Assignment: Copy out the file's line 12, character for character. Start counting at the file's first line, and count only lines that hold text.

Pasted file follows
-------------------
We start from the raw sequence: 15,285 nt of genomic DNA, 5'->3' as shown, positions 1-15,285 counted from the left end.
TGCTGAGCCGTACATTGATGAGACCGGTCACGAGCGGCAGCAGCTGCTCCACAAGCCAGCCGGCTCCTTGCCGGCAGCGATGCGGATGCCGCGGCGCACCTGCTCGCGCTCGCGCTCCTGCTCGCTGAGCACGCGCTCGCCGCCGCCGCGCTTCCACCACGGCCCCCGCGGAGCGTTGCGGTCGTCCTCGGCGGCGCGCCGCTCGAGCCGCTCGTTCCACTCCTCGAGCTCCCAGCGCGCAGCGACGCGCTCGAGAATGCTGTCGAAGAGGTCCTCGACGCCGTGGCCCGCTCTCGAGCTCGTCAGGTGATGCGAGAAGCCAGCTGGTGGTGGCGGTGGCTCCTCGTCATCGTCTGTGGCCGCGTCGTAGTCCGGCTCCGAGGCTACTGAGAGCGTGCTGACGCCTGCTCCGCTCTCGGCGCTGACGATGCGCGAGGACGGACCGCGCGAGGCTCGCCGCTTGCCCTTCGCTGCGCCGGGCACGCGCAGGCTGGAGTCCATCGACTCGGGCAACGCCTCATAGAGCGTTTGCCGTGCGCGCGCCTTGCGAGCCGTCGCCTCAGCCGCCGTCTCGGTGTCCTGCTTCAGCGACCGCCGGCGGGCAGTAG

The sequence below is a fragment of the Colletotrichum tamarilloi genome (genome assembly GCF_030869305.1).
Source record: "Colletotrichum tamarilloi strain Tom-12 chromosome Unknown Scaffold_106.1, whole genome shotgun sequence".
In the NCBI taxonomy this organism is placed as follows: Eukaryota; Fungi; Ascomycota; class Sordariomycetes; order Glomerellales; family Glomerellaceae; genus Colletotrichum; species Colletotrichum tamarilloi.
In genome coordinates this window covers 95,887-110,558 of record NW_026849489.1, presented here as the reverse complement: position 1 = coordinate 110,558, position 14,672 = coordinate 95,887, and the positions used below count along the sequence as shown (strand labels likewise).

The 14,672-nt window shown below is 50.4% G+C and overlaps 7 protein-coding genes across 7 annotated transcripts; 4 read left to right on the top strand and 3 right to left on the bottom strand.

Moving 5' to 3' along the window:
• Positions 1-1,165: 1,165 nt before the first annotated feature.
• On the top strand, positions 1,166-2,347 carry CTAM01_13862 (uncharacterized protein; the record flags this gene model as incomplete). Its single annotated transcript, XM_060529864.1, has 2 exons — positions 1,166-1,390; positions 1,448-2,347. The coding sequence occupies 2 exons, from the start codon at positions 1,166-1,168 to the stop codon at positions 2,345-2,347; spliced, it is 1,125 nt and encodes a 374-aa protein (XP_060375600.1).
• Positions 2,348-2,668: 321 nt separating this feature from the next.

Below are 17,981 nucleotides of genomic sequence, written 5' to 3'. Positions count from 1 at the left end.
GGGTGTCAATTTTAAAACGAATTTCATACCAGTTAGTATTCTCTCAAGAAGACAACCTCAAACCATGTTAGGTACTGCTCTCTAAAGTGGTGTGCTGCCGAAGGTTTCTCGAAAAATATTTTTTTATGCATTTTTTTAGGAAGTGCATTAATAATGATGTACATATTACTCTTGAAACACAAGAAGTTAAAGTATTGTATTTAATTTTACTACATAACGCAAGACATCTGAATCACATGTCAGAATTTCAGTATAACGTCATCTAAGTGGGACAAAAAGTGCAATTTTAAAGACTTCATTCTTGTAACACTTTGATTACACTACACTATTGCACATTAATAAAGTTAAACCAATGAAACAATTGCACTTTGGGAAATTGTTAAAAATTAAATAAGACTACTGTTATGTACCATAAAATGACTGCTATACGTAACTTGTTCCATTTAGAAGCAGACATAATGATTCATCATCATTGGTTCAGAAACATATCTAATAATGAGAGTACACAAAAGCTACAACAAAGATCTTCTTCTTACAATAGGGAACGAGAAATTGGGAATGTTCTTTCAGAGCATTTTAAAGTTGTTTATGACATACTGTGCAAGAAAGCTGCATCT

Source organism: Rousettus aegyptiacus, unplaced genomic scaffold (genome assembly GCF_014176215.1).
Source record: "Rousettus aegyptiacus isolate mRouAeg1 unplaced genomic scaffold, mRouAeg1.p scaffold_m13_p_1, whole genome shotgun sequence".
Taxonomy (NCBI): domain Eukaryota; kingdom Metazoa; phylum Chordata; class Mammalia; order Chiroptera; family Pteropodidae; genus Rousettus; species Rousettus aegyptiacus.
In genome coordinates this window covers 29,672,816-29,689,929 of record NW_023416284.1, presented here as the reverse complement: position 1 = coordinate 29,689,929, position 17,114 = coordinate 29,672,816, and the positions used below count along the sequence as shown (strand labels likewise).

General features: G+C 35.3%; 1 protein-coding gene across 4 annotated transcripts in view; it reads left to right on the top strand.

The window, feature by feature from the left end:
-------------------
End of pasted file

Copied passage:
Below are 17,981 nucleotides of genomic sequence, written 5' to 3'. Positions count from 1 at the left end.